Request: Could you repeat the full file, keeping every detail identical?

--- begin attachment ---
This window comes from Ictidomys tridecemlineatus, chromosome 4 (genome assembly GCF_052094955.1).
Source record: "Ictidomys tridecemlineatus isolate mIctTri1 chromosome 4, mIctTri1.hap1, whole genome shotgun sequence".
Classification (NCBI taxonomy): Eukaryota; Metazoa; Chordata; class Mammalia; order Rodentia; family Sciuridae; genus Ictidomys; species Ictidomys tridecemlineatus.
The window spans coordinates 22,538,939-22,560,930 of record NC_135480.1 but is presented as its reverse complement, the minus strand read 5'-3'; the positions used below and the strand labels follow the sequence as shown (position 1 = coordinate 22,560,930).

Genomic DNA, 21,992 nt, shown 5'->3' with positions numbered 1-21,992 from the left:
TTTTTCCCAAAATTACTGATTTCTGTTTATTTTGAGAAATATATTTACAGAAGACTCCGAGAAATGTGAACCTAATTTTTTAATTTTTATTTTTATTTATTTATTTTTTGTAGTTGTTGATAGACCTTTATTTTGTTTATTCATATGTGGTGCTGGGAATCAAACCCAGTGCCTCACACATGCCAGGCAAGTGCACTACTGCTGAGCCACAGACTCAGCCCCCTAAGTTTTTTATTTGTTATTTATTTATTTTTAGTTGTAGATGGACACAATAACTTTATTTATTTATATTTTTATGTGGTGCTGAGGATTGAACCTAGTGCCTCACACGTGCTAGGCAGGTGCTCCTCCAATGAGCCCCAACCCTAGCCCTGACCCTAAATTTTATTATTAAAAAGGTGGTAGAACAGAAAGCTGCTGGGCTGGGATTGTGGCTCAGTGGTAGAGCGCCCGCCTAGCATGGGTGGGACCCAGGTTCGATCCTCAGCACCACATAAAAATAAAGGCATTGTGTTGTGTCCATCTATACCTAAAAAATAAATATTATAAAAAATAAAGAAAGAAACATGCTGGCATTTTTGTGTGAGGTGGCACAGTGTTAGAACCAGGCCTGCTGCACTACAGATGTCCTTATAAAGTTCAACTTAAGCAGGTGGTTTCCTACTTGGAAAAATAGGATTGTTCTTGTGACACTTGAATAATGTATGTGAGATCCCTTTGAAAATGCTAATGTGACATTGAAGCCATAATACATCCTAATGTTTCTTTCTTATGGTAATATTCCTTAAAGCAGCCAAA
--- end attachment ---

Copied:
This window comes from Ictidomys tridecemlineatus, chromosome 4 (genome assembly GCF_052094955.1).
Source record: "Ictidomys tridecemlineatus isolate mIctTri1 chromosome 4, mIctTri1.hap1, whole genome shotgun sequence".
Classification (NCBI taxonomy): Eukaryota; Metazoa; Chordata; class Mammalia; order Rodentia; family Sciuridae; genus Ictidomys; species Ictidomys tridecemlineatus.
The window spans coordinates 22,538,939-22,560,930 of record NC_135480.1 but is presented as its reverse complement, the minus strand read 5'-3'; the positions used below and the strand labels follow the sequence as shown (position 1 = coordinate 22,560,930).

Genomic DNA, 21,992 nt, shown 5'->3' with positions numbered 1-21,992 from the left:
TTTTTCCCAAAATTACTGATTTCTGTTTATTTTGAGAAATATATTTACAGAAGACTCCGAGAAATGTGAACCTAATTTTTTAATTTTTATTTTTATTTATTTATTTTTTGTAGTTGTTGATAGACCTTTATTTTGTTTATTCATATGTGGTGCTGGGAATCAAACCCAGTGCCTCACACATGCCAGGCAAGTGCACTACTGCTGAGCCACAGACTCAGCCCCCTAAGTTTTTTATTTGTTATTTATTTATTTTTAGTTGTAGATGGACACAATAACTTTATTTATTTATATTTTTATGTGGTGCTGAGGATTGAACCTAGTGCCTCACACGTGCTAGGCAGGTGCTCCTCCAATGAGCCCCAACCCTAGCCCTGACCCTAAATTTTATTATTAAAAAGGTGGTAGAACAGAAAGCTGCTGGGCTGGGATTGTGGCTCAGTGGTAGAGCGCCCGCCTAGCATGGGTGGGACCCAGGTTCGATCCTCAGCACCACATAAAAATAAAGGCATTGTGTTGTGTCCATCTATACCTAAAAAATAAATATTATAAAAAATAAAGAAAGAAACATGCTGGCATTTTTGTGTGAGGTGGCACAGTGTTAGAACCAGGCCTGCTGCACTACAGATGTCCTTATAAAGTTCAACTTAAGCAGGTGGTTTCCTACTTGGAAAAATAGGATTGTTCTTGTGACACTTGAATAATGTATGTGAGATCCCTTTGAAAATGCTAATGTGACATTGAAGCCATAATACATCCTAATGTTTCTTTCTTATGGTAATATTCCTTAAAGCAGCCAAA